APHA is one of 44 international partners involved in the One Health European Joint Programme (OHEJP). The programme aims to reinforce collaboration between institutes involved in food, veterinary and medical research. One such way the OHEJP does this is via short term missions. These are small travel grants whereby, in my case, I travelled to the Norwegian Veterinary Institute (NVI) to share expertise and to harmonise existing methodologies used by both institutes.
I travelled to Norway during April this year, spending three weeks living in Oslo and commuting to NVI located in Ås, Viken. If you ever get a chance, I highly recommend visiting Oslo – or just Norway in general - it is a gorgeous country. Everywhere is spotlessly clean, transport runs on-time, and whilst Oslo city is very modern the surrounding areas respectfully preserve Norway’s history. And, of course, the fjords are incredible!
Everyone I met was extremely friendly and warm. All were very happy to speak English to me; in fact, my colleagues at NVI told me that Norwegians enjoy the chance to practise their English and that I shouldn’t worry about learning any phrases. However, I did attempt the occasional ‘Tusen takk’ (thank you) and quickly learnt the Norwegian for ‘Would you like a bag?’ when in the supermarket.
My current role at APHA involves work in the bacteriology department in the disinfectants research team. One of the recent projects I have been working on was funded by the OHEJP and involved a collaboration with NVI and the Robert Koch Institute (RKI) in Germany. This is where the connection with NVI began.
I approached our Norwegian colleagues to see whether I could visit them to undertake a small research project. They were more than happy to have me. A colleague of mine had also planned to visit NVI, however COVID-19 had other plans and had prevented her from going for two years. Together, we worked with NVI to design a research project which would benefit both institutes, and us as developing scientists.
The chosen project involved studying disinfectant application against bacteria in biofilms. APHA and NVI are both involved in biofilm disinfectant research and the spread of zoonoses in veterinary and agricultural environments. Therefore, the project merged both institutes’ areas of expertise.
Biofilms are caused when bacteria encase themselves in a protective layer. Common biofilms you may know of are those on your teeth or the gunk on your water tap or the light pink area in your shower. Because the bacteria are protected, they may remain after cleaning and disinfection. This is a big problem in veterinary practices and farms, causing persistent spread of disease.
We were all keen to identify whether bacteria protected by biofilm develop a tolerance to disinfectants over time following repeated disinfectant application; eventually resulting in the ineffectiveness of the disinfectant to kill the bacteria. Thus, our project title was born –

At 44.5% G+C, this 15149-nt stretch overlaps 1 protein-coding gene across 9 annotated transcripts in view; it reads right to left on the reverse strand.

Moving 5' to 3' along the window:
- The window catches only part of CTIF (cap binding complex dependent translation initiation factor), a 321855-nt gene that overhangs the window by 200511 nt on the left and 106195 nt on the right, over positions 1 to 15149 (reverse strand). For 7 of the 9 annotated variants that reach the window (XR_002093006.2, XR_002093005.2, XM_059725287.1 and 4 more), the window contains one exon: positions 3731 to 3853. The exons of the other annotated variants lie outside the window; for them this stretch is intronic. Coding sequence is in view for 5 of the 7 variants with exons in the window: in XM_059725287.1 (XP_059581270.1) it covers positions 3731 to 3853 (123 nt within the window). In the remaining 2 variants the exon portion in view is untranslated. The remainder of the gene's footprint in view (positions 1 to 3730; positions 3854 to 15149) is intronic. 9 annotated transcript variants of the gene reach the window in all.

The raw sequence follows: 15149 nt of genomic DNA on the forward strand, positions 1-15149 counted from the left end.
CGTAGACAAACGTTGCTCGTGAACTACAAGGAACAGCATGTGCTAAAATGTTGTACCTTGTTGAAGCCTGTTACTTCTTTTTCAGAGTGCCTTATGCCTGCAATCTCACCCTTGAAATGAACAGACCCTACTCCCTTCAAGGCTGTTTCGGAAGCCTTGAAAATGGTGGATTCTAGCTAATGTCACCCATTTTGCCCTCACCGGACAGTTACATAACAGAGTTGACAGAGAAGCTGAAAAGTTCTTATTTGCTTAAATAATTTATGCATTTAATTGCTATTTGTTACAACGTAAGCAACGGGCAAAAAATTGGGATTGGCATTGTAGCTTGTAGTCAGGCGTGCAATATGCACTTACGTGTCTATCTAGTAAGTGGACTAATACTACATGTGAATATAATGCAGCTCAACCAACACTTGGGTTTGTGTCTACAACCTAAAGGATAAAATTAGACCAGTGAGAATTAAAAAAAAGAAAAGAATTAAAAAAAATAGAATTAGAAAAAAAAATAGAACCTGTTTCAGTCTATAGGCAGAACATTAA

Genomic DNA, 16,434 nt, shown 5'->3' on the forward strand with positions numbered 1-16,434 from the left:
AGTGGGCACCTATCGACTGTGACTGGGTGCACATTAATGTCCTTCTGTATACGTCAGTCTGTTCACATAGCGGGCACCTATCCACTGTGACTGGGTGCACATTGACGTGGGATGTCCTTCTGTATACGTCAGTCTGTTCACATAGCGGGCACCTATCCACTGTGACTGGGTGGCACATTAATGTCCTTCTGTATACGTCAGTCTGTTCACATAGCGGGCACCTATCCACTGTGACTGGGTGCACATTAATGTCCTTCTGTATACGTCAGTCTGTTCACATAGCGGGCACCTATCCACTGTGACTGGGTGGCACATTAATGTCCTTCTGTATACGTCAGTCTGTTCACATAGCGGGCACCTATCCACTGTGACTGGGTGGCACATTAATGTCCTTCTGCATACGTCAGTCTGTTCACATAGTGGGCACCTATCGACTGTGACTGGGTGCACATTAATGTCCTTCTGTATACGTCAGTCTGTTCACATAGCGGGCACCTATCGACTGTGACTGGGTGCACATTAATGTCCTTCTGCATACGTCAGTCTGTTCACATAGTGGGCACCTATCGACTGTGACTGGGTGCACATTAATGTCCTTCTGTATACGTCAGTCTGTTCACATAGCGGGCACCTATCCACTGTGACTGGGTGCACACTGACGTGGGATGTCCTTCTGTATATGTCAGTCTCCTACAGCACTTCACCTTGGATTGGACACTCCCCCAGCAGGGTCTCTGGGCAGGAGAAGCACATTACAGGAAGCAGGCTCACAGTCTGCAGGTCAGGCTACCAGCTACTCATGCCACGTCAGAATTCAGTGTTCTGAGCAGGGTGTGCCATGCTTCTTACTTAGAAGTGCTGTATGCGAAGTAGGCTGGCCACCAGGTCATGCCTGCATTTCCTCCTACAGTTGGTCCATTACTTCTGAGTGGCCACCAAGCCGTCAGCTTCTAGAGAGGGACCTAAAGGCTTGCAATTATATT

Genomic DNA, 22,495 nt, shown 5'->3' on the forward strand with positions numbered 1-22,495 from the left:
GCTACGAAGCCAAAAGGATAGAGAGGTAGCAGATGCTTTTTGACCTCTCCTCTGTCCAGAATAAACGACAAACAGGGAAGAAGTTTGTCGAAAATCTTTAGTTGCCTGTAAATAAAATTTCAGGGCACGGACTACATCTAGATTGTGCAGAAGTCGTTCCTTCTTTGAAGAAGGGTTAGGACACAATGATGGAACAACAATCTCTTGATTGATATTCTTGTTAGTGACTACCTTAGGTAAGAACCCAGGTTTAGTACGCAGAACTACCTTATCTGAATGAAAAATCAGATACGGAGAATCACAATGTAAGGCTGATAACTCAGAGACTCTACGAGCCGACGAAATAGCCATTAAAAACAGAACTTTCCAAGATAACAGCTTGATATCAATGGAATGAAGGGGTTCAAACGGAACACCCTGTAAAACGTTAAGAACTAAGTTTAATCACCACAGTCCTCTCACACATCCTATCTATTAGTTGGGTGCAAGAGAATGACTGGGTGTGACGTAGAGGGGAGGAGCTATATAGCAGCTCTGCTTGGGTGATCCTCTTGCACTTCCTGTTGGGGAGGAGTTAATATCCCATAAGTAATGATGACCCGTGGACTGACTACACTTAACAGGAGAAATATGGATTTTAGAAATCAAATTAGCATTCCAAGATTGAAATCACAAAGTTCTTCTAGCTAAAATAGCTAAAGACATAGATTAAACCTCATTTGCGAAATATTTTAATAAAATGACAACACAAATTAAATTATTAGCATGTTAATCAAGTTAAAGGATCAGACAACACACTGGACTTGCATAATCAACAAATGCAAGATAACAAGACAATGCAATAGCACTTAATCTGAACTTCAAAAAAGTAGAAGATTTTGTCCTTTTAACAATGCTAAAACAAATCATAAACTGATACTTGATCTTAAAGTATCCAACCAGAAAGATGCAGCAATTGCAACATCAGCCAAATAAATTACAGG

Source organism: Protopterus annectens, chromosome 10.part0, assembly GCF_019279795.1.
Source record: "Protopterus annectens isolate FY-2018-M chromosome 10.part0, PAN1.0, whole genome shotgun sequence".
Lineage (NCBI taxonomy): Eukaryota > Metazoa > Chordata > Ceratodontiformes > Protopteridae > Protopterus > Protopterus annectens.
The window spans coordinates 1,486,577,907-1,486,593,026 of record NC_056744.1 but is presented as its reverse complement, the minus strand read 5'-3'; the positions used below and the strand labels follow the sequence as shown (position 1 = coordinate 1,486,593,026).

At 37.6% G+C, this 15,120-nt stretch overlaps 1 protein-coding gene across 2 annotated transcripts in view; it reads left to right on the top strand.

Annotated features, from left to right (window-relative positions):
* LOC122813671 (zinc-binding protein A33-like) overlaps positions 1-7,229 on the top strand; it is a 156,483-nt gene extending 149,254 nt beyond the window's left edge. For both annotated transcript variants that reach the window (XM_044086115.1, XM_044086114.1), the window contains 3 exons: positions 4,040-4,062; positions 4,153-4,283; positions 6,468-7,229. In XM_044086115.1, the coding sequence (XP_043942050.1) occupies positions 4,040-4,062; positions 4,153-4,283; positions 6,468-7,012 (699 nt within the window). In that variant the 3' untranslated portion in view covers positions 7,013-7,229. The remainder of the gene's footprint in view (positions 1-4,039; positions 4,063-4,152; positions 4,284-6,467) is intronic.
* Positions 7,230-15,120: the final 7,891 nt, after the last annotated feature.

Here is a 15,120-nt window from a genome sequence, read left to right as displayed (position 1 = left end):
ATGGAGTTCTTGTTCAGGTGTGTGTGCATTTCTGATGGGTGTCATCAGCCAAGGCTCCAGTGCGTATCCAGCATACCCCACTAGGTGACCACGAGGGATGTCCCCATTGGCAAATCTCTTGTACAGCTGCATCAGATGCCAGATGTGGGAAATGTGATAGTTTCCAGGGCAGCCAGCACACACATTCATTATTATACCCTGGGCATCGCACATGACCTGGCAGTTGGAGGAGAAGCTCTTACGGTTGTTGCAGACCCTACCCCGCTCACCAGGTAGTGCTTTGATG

Tolerance of biofilm-forming bacteria to disinfectants after repeated exposure
Our chosen organism was Staphylococcus aureus, a bacteria more intensively studied by NVI, and we performed their biofilm testing method. S. aureus is a bacteria commonly found in both human and animal settings, therefore is highly relevant. We shared our knowledge on the use of disinfectants and provided advice on adaptations to the method. Everyone was more than happy to share and listen to advice.
Both institutes have since adopted changes to their ways of working. These include both small and large alterations, such as the methods used when labelling to drastic modifications to the test protocol. Due to our regular handling of disinfectants at APHA, we shared our hints and tips on how to best prepare the disinfectant. We also shared a few nifty little Excel short-cuts, which Ane from NVI was particularly happy to discover! Personally, I found the statistical knowledge I gained to be particularly helpful. I also enjoyed the opportunity to make decisions regarding the test steps, which I would not normally be so heavily involved in.
Following on from our visit, we have continued to remain in touch whilst completing a report for the OHEJP. Again, NVI were very helpful during the report writing stages, providing valuable comments. We aim to publish a small report and potentially undertake further testing in the future, expanding the project in many directions.
Whilst our relationship with our colleagues at NVI was primarily professional, the short-term mission has expanded this relationship into a personal one. We shared multiple stories and many-a-laugh whilst visiting, and already have an in-person catch-up planned at a conference in a few months’ time. NVI made us feel so at home, so when it came time to leave, it felt bittersweet.
Overall, my OHEJP short-term mission experience has been a great one. I couldn’t have asked for more welcoming and helpful colleagues, nor a project so suited to provide me development opportunities. Should the occasion arise for others, I would highly recommend undertaking a short-term mission.
I would like to say thank you to all those at NVI, APHA and EJP who were involved in arranging this mission.